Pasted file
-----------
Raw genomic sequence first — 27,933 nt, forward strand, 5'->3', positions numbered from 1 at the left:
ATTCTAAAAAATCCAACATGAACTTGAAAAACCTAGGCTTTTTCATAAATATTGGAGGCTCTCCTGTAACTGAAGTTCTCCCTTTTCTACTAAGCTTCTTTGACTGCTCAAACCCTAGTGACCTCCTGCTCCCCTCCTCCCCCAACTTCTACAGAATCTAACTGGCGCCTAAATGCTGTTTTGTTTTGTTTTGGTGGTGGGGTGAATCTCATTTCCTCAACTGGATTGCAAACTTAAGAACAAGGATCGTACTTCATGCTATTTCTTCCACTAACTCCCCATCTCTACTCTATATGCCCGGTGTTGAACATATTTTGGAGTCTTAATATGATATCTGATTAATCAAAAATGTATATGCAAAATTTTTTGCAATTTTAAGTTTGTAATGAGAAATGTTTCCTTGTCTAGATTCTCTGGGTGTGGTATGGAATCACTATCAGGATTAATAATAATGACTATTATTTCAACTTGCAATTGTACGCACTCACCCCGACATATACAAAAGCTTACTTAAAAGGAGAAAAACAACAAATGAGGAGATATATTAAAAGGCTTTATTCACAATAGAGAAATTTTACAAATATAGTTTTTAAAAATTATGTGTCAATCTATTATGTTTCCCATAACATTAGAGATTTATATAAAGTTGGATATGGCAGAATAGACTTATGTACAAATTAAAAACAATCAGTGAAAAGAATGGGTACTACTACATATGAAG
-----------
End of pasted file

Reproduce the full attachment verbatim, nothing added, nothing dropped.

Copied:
Raw genomic sequence first — 27,933 nt, forward strand, 5'->3', positions numbered from 1 at the left:
ATTCTAAAAAATCCAACATGAACTTGAAAAACCTAGGCTTTTTCATAAATATTGGAGGCTCTCCTGTAACTGAAGTTCTCCCTTTTCTACTAAGCTTCTTTGACTGCTCAAACCCTAGTGACCTCCTGCTCCCCTCCTCCCCCAACTTCTACAGAATCTAACTGGCGCCTAAATGCTGTTTTGTTTTGTTTTGGTGGTGGGGTGAATCTCATTTCCTCAACTGGATTGCAAACTTAAGAACAAGGATCGTACTTCATGCTATTTCTTCCACTAACTCCCCATCTCTACTCTATATGCCCGGTGTTGAACATATTTTGGAGTCTTAATATGATATCTGATTAATCAAAAATGTATATGCAAAATTTTTTGCAATTTTAAGTTTGTAATGAGAAATGTTTCCTTGTCTAGATTCTCTGGGTGTGGTATGGAATCACTATCAGGATTAATAATAATGACTATTATTTCAACTTGCAATTGTACGCACTCACCCCGACATATACAAAAGCTTACTTAAAAGGAGAAAAACAACAAATGAGGAGATATATTAAAAGGCTTTATTCACAATAGAGAAATTTTACAAATATAGTTTTTAAAAATTATGTGTCAATCTATTATGTTTCCCATAACATTAGAGATTTATATAAAGTTGGATATGGCAGAATAGACTTATGTACAAATTAAAAACAATCAGTGAAAAGAATGGGTACTACTACATATGAAG